“Father, the hour has come. Glorify your Son, that your Son may glorify you. 2 For you granted him authority over all people that he might give eternal life to all those you have given him. 3 Now this is eternal life: that they know you, the only true God, and Jesus Christ, whom you have sent. 4 I have brought you glory on earth by finishing the work you gave me to do. 5 And now, Father, glorify me in your presence with the glory I had with you before the world began.

Jesus prayed for God to glorify Him.  Father, the hour has come. GLORIFY YOUR SON (John 17:1 NIV). And now, Father, GLORIFY ME in your presence (John 17:5 NIV).  He asks the Father to glorify Him with the glory that He had before He left heaven, “the glory I had with you before the world began” (John 17:5 NIV).

This was not selfish.  Jesus says, “Father, the hour has come. Glorify your Son, THAT YOUR SON MAY GLORIFY YOU” (John 17:1 NIV).  This is interesting.  We have lots of prayers to God.  We ask for lots of things.  How often do we pray for God to be glorified in our requests?  How often do we pray for God to be glorified on our worst days?

How often do we pray for God to be glorified in our suffering and in our pain?  We pray for God to take away our suffering and our pain.  That is not what Jesus does here.  He said, “I glorified you on the earth (John 17:4) and now I want to glorify You in My death.”

He said, “I finished the work you gave Me to do.”  That is something we all would like to say on our deathbed.  Far too many of us have regrets on our life and wish we had done things much differently.  Have we don’t the work that God gave us to do on the earth?  Do we even know what it is?

6) Pray for Others

Jesus prayed for others.  Most of his prayer in John 17 is about others.  The first five verses are about Himself, but the next twenty-one verses are all about other people.  That to me is amazing.  When we are going through something bad, we focus on ourselves.  I have.  We all have but Jesus did not just focus on Himself.  He was thinking of others on His worst day.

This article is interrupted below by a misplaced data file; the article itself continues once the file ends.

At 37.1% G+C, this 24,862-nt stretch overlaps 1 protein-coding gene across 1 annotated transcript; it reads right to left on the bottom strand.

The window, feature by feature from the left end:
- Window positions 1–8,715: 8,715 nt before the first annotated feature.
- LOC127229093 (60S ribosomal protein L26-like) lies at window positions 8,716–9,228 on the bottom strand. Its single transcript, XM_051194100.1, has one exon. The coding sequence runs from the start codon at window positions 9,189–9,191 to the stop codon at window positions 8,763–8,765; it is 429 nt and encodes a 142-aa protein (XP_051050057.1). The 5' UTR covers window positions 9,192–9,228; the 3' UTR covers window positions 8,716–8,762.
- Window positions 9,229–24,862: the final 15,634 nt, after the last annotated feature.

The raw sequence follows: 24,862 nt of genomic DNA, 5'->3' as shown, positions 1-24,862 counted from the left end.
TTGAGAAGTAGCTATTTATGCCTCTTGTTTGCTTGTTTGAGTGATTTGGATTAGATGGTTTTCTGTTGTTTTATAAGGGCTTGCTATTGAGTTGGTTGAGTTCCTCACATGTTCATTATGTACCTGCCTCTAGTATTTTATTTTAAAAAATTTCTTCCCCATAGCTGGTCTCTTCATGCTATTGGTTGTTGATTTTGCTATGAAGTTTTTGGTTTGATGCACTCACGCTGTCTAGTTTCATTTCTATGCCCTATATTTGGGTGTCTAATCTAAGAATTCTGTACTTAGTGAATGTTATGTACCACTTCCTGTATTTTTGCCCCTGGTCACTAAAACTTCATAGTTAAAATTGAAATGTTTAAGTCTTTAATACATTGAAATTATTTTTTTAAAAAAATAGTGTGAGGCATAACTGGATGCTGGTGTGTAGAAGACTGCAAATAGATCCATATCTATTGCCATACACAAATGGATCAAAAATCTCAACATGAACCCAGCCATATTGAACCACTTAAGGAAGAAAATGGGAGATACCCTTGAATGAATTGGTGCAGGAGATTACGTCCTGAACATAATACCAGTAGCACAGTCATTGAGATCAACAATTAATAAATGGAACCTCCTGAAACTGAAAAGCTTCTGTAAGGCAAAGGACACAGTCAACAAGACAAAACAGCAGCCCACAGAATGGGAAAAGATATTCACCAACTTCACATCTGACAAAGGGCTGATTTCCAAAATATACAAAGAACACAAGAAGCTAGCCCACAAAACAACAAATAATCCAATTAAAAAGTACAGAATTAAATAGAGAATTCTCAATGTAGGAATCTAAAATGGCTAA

Jesus said seven things on the cross.  Half of them had to do with other people.  He expressed a concern about his mother.  He helped a criminal who was dying right next to him and He prayed for the sinners who crucified him.

That raises this question. How will you respond when it is your time to die? How would you pray if you knew that you were going to die the next day?

How would you pray if you knew that you were not only going to die the next day but die early in the middle of your prime?

How would you pray if you knew you were going to die an extremely violent death the next day?   If you could talk to God, the night before what would you say to Him?

John 17 brings us to the last night of Jesus’ life. He was minutes away from being arrested.  He was hours away from being tortured and killed.  He would be on the cross in twelve hours. He would be dead the next day.  His death is imminent.  He says, “the hour has come” (John 17:1).

What is most on His mind?  What does He pray for?  He prays for believers.  He prays for past believers and He prays for future believers.  He doesn’t pray for everybody.  He doesn’t pray for the world.  I pray for them. I am not praying for the world, but for those you have given me, for they are yours. (John 17:9 ESV).

Here you have the Good Shepard praying for the sheep.  This is where it gets interesting.  We are in the Bible.  When Jesus said this prayer, He was thinking of us.  He had us in mind.  How does it feel to know that Jesus prayed for us and still prays for us?

Jesus prayed for us before we were even born.  What did He pray for?  Let’s look at four powerful prayer requests in this prayer.

Four Prayers for Believers

1. Jesus prayed that we would be KEPT

10 All mine are yours, and yours are mine, and I am glorified in them. 11 And I am no longer in the world, but they are in the world, and I am coming to you. Holy Father, keep them in your name, which you have given me, that they may be one, even as we are one. 12 While I was with them, I kept them in your name, which you have given me. I have guarded them, and not one of them has been lost except the son of destruction, that the Scripture might be fulfilled. (John 17:10-12 ESV)

We see that word “keep” or “guarded” three times in these verses.  Jesus says, “You gave them to me.  I kept them, while I was on earth.  Now, I am leaving, and I am asking you to keep them.”  Keep from what?  He did not just mean “to keep from harm” or “to keep from danger,” because eleven of the twelve apostles were martyred.

It was a prayer for them to be kept from the Evil One (John 17:15).  It was also a prayer to keep people saved.  The opposite of being kept is being lost (John 17:12).